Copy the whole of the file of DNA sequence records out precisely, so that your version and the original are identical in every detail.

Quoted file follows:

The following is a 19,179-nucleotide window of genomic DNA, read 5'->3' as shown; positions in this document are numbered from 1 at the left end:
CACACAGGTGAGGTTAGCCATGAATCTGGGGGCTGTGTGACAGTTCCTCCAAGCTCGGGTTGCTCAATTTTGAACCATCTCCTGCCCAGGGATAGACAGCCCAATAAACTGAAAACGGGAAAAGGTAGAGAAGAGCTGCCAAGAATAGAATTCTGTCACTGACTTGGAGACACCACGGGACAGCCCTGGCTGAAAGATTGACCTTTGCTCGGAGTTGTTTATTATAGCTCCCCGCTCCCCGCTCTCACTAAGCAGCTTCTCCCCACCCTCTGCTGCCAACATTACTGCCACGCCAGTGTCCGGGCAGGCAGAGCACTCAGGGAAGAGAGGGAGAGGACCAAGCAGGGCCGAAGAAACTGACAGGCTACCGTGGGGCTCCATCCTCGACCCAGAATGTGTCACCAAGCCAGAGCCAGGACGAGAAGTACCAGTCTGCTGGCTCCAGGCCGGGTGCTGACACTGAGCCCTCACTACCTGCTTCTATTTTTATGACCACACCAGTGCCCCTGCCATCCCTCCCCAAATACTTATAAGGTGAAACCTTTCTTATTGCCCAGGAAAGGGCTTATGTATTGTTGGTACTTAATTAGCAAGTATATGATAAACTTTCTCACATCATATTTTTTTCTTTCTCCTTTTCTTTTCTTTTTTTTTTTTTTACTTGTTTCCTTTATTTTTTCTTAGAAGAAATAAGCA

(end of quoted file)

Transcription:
The following is a 19,179-nucleotide window of genomic DNA, read 5'->3' as shown; positions in this document are numbered from 1 at the left end:
CACACAGGTGAGGTTAGCCATGAATCTGGGGGCTGTGTGACAGTTCCTCCAAGCTCGGGTTGCTCAATTTTGAACCATCTCCTGCCCAGGGATAGACAGCCCAATAAACTGAAAACGGGAAAAGGTAGAGAAGAGCTGCCAAGAATAGAATTCTGTCACTGACTTGGAGACACCACGGGACAGCCCTGGCTGAAAGATTGACCTTTGCTCGGAGTTGTTTATTATAGCTCCCCGCTCCCCGCTCTCACTAAGCAGCTTCTCCCCACCCTCTGCTGCCAACATTACTGCCACGCCAGTGTCCGGGCAGGCAGAGCACTCAGGGAAGAGAGGGAGAGGACCAAGCAGGGCCGAAGAAACTGACAGGCTACCGTGGGGCTCCATCCTCGACCCAGAATGTGTCACCAAGCCAGAGCCAGGACGAGAAGTACCAGTCTGCTGGCTCCAGGCCGGGTGCTGACACTGAGCCCTCACTACCTGCTTCTATTTTTATGACCACACCAGTGCCCCTGCCATCCCTCCCCAAATACTTATAAGGTGAAACCTTTCTTATTGCCCAGGAAAGGGCTTATGTATTGTTGGTACTTAATTAGCAAGTATATGATAAACTTTCTCACATCATATTTTTTTCTTTCTCCTTTTCTTTTCTTTTTTTTTTTTTTACTTGTTTCCTTTATTTTTTCTTAGAAGAAATAAGCA